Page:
A couple of things seem clear to me.  First, at 68 degrees the house is exceptionally comfortable.  Not a hint of a draft, even when the wind is howling. And second, a clear, sunny day makes a measurable difference in the form of a reduced heat load.

Next week, I will install an eGuage energy monitor on the main feed and 12 circuits.  So beginning then, I will have a much better read on the energy consumption for the heat pumps, water heater, and ERV.  I will also install Hobo temperature/humidity data loggers on all three floors and outside. This will give me the ability to monitor and report on the performance of the house over the long term.

Based on this very preliminary information, I have a few initial thoughts.  First, I was a bit disappointed in the first month’s electric bill.  Both the KWH used and the overall cost were higher than I anticipated.  But I’m thinking that this is due more to unrealistic expectations (and an unexpected 17 cent/KWH overall rate) than house performance.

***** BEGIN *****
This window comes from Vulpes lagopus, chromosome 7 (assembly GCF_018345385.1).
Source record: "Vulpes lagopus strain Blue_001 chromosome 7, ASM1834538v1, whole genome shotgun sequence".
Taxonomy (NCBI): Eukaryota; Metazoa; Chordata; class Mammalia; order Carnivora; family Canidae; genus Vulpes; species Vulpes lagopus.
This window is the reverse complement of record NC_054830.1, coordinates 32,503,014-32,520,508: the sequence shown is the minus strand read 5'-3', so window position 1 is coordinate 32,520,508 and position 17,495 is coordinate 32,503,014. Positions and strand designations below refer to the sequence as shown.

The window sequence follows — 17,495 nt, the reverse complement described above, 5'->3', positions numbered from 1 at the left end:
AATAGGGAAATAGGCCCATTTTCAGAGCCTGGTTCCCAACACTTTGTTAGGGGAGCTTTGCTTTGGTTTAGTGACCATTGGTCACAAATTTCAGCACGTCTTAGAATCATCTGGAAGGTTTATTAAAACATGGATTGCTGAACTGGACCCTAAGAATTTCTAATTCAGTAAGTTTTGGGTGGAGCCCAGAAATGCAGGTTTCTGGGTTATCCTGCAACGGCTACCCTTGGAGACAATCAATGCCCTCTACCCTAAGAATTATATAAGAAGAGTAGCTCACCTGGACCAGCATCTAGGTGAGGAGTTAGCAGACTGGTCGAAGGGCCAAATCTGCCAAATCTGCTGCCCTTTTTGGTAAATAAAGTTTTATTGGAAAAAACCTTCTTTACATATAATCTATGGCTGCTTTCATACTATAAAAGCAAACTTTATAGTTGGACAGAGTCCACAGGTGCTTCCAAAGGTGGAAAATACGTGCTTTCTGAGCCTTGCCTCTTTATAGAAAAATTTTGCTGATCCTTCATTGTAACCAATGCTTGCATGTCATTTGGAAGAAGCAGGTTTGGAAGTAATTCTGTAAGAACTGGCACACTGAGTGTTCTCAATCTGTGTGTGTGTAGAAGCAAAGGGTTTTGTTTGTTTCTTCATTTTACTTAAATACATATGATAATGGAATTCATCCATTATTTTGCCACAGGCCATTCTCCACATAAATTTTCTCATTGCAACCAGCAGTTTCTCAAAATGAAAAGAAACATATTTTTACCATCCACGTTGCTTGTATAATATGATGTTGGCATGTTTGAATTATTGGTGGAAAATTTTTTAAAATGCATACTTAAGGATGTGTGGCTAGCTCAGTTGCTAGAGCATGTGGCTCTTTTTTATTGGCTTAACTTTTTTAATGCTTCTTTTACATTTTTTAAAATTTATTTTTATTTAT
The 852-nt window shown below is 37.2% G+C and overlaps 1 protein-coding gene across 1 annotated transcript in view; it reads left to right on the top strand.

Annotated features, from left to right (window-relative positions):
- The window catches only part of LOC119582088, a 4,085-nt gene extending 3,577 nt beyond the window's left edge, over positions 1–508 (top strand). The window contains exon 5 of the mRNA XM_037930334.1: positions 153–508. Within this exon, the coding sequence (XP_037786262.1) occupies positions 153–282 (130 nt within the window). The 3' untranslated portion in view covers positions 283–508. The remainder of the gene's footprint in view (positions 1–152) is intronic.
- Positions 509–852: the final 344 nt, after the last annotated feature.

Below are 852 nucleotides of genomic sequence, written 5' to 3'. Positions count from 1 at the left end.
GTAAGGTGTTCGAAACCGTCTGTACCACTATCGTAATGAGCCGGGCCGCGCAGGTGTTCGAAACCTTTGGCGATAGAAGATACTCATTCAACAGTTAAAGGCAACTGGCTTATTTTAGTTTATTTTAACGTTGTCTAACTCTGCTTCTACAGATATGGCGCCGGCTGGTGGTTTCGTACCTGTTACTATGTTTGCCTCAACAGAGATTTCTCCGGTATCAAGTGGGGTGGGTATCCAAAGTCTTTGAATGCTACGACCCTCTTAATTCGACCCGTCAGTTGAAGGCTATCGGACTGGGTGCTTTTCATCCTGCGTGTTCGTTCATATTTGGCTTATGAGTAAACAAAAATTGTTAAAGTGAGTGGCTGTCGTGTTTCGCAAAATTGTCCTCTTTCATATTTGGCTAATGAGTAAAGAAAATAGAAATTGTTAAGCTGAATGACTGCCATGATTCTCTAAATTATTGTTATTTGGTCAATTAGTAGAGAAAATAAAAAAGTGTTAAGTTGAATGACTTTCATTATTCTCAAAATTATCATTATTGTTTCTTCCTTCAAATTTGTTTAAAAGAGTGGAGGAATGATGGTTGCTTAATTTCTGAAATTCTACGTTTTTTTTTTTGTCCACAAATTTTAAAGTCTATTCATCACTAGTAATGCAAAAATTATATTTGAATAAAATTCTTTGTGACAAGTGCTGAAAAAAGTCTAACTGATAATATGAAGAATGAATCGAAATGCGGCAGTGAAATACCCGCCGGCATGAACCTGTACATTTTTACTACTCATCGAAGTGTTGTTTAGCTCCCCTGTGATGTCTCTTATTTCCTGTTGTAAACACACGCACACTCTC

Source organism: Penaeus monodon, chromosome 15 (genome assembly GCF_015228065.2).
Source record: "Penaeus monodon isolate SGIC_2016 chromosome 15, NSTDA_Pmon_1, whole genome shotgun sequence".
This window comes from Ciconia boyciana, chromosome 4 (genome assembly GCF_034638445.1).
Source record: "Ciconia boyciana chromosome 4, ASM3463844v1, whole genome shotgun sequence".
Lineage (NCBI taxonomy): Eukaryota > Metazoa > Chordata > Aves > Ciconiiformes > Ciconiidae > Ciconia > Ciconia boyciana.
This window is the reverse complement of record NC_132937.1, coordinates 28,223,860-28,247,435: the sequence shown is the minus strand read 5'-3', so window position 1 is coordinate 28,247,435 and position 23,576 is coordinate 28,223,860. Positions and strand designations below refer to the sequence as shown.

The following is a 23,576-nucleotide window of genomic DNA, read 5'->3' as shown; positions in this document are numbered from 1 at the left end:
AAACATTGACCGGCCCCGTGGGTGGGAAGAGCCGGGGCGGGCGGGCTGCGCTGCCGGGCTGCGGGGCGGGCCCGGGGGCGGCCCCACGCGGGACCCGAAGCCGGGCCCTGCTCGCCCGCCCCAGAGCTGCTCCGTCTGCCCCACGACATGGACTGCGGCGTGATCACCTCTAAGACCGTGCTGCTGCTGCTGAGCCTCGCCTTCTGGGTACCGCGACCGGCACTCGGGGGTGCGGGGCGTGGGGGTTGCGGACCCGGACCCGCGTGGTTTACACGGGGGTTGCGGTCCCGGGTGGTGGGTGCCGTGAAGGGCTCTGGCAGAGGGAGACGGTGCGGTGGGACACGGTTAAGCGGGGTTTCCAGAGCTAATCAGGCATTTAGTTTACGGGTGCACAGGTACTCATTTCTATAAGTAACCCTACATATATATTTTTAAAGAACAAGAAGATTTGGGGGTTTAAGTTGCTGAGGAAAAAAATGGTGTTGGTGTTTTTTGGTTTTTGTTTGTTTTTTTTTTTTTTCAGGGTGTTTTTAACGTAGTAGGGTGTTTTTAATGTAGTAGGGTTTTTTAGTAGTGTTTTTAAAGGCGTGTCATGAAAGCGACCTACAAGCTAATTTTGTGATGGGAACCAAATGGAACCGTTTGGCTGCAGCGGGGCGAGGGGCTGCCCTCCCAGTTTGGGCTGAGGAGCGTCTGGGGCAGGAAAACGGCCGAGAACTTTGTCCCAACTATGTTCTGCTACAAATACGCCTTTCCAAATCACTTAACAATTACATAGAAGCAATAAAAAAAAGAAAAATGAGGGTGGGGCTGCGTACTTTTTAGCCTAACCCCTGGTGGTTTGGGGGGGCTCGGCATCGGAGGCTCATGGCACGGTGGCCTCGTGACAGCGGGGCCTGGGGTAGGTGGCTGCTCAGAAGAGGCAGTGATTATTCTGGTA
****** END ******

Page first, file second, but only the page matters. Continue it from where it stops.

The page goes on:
One way to try to put this data in context is to compare this first full-month electric bill to my energy cost from one year ago, when we lived in our prior 2,800 square foot house, built in 1987, which used propane heat. The average temperature last year was 51 degrees; a couple of degrees cooler.  At that house, I followed our energy usage pretty closely.  Electric usage was easy (just read the bill).  But I had to gauge propane usage by my readings at the end of each billing period.  Each night, we set the thermostat back to 60 degrees and at least three days per week we left it at 60 degrees during the day because we were both at work.  We never raised the thermostat past 69 degrees.  But frankly even I thought that was uncomfortable.  It pretty much always felt colder than either of us would like.  At any rate, my total energy cost for that house during the same period last year was $428.43, and my electric usage was 881 KWH.  But remember, we were heating an additional 800 square feet.

It will be interesting to see how things play out in the long run.  Taking a SWAG based on this admittedly limited data, I’m thinking that when all is said and done, we have a good shot at being under 6,000 KWH total energy usage for the entire year.  That would result in a total energy bill of about $1,000.  And if it looks like that prediction is proving to be fairly accurate, I may start looking for a PV system next spring.

Energy updates will follow, once I get the monitoring systems installed.